What would have been the incentive for three big Wall Street players to build a proprietary database and then, in a magnanimous gesture completely uncharacteristic of Wall Street greed, hand it over to be shared with their largest competitors?
One likely answer is that around this time regulators with a fetish for orderly paper trails (but myopic to the rapidly escalating financial hazard of this unregulated market) had stumbled upon the fact that there was a growing backlog of credit derivative trades that were never officially confirmed between the parties, reaching a peak of 153,860 unconfirmed trades by September 2005. Of this, 97,650 trades were more than 30 days overdue; 63,322 trades were a stunning 90 days past due according to a Government Accountability Office (GAO) report. (Although regulators knew about this spiraling trading nightmare as earlier as 2003, the GAO report did not come out until we were deep into the credit crisis in June 2007.) It was during this time that regulators got an agreement from the major dealers that Mark-it Partners would begin collecting and aggregating the data on unconfirmed trades, keeping individual dealer data confidential from other dealers and preparing a monthly report of aggregated data for regulators.
Who were the banks and brokerage houses responsible for this unmitigated mess? With only a few exceptions, the exact same firms with a majority ownership in Mark-it Partners.
To grasp the magnitude of this wild west world of trading, one needs to understand that we are not talking about a market of a few billion dollars. According to the International Swaps and Derivatives Association, the credit derivatives market has grown from an estimated total notional amount of nearly $1 trillion outstanding at year-end 2001 to over $34 trillion at year-end 2006.
According to the U.S. Office of the Comptroller of the Currency (OCC), JPMorgan, Citigroup and Bank of America handled about 90 percent of this trading among U.S. commercial banks in the fourth quarter of 2006. (These are the same three banks that were backing the scheme last year with the U.S. Treasury to create a $100 Billion bailout fund for exotic instruments that also had never seen the light of day of exchange trading. That plan failed when it appeared to be a thinly disguised artificial pricing mechanism to inflate values for the worst hit firms on Wall Street: namely, Citigroup.)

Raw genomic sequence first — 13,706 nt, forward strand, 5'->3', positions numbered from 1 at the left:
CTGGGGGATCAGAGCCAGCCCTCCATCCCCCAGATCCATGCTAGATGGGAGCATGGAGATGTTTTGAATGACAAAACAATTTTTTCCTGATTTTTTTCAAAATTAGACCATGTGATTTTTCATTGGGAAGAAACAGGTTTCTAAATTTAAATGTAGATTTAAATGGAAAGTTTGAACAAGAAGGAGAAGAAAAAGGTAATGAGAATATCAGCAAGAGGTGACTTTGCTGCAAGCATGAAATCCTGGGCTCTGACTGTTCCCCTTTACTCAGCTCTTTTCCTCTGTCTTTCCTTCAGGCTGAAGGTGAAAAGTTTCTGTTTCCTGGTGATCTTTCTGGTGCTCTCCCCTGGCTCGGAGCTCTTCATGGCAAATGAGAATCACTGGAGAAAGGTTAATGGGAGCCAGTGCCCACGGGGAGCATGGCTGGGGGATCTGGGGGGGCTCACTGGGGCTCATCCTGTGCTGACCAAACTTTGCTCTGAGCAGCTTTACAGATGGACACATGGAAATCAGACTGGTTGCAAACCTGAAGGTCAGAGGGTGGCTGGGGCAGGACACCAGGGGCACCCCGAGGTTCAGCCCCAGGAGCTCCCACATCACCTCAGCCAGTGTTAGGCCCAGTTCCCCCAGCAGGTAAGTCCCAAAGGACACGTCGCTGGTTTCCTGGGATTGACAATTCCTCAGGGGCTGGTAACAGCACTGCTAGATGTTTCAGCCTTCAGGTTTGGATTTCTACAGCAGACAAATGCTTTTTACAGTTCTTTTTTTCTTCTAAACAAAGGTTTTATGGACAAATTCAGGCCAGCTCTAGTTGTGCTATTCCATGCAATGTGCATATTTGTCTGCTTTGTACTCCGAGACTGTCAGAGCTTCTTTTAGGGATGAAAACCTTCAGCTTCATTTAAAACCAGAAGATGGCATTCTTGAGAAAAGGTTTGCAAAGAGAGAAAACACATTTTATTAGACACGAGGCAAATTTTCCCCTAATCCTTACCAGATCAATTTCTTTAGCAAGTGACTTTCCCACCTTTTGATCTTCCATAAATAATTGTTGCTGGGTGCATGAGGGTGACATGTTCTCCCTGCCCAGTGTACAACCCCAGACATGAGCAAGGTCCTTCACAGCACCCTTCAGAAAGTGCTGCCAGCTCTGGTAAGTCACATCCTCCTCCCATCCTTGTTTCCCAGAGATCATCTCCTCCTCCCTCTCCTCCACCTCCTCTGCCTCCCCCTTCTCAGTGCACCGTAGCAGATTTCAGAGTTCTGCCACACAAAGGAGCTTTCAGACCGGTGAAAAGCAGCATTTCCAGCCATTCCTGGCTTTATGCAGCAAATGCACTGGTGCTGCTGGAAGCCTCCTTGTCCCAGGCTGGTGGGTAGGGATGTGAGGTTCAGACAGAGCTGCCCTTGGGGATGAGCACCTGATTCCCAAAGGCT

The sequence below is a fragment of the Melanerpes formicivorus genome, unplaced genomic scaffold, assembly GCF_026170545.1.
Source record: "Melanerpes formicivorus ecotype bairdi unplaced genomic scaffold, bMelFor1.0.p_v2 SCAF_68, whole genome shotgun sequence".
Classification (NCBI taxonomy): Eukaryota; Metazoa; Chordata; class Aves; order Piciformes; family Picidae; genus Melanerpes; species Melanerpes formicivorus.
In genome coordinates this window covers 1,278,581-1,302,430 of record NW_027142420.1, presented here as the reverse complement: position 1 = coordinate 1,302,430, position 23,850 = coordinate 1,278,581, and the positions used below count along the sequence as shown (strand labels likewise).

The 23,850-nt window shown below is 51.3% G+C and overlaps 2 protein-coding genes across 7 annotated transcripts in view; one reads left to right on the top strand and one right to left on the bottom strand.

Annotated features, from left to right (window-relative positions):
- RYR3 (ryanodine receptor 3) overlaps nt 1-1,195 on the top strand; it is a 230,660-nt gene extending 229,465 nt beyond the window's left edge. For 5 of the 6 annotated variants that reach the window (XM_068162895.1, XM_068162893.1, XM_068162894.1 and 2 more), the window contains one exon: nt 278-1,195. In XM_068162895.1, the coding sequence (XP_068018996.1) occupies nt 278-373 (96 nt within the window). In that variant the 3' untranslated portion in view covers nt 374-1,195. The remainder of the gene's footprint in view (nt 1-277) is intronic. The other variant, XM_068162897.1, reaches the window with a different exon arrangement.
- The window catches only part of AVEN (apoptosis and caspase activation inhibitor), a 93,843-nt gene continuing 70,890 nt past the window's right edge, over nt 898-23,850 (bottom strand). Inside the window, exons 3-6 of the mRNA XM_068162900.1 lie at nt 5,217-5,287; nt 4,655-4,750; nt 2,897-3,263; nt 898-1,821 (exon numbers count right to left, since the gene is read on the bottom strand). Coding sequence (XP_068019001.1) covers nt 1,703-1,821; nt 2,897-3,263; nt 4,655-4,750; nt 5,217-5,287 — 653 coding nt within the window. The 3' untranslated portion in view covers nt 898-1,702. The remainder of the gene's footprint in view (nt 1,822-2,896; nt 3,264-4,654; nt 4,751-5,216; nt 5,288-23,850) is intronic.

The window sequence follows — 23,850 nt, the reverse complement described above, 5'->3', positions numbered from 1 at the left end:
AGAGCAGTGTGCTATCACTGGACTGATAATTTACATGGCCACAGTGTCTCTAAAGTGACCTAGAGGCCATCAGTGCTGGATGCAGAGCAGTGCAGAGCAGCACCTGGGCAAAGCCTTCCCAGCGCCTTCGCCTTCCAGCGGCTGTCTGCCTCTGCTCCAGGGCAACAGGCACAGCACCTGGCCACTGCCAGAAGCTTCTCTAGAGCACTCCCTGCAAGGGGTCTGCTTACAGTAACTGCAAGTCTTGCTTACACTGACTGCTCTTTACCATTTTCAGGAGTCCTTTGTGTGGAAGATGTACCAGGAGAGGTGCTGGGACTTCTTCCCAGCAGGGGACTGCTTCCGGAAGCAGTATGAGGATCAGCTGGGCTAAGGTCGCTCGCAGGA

According to the GAO report, significant progress was achieved for a period in bringing down these unconfirmed trades but by November 2006, the numbers had climbed again: there were over 81,000 unconfirmed trades with around 31,000, or 54 percent, remaining unconfirmed for over 30 days. Raising images of the early 1900s curb market in lower Manhattan where traders posted securities for sale on lampposts, the report notes that this vast market is being handled manually to a significant extent. (Our nation has apparently devolved not only on torture and constitutional rights and habeas corpus and election integrity but we now seem to have wiped out 100 years of trading advances.)
The obvious solution, a transparent, regulated, automated, exchange traded model does not seem to have occurred to the Masters of the Universe or their timid regulators.
It did, however, occur to four Exchanges: Eurex, the Chicago Mercantile Exchange (Merc), the Chicago Board of Exchange (CBOE) and the Chicago Board of Trade (CBOT). In 2007, all four created exchange traded instruments to hedge the risk of credit defaults. Some traders call the response from the Wall Street firms a boycott; others call it a cabal that circled the wagons. According to a Bloomberg article in April 2007, "Banks and securities firms are keeping a stranglehold on the market, which has swelled to cover debt sold by more than 3,000 companies, governments and industries." A call to the CBOT on January 18, 2008 confirmed that they are still not seeing any business from the big Wall Street firms in their credit default product.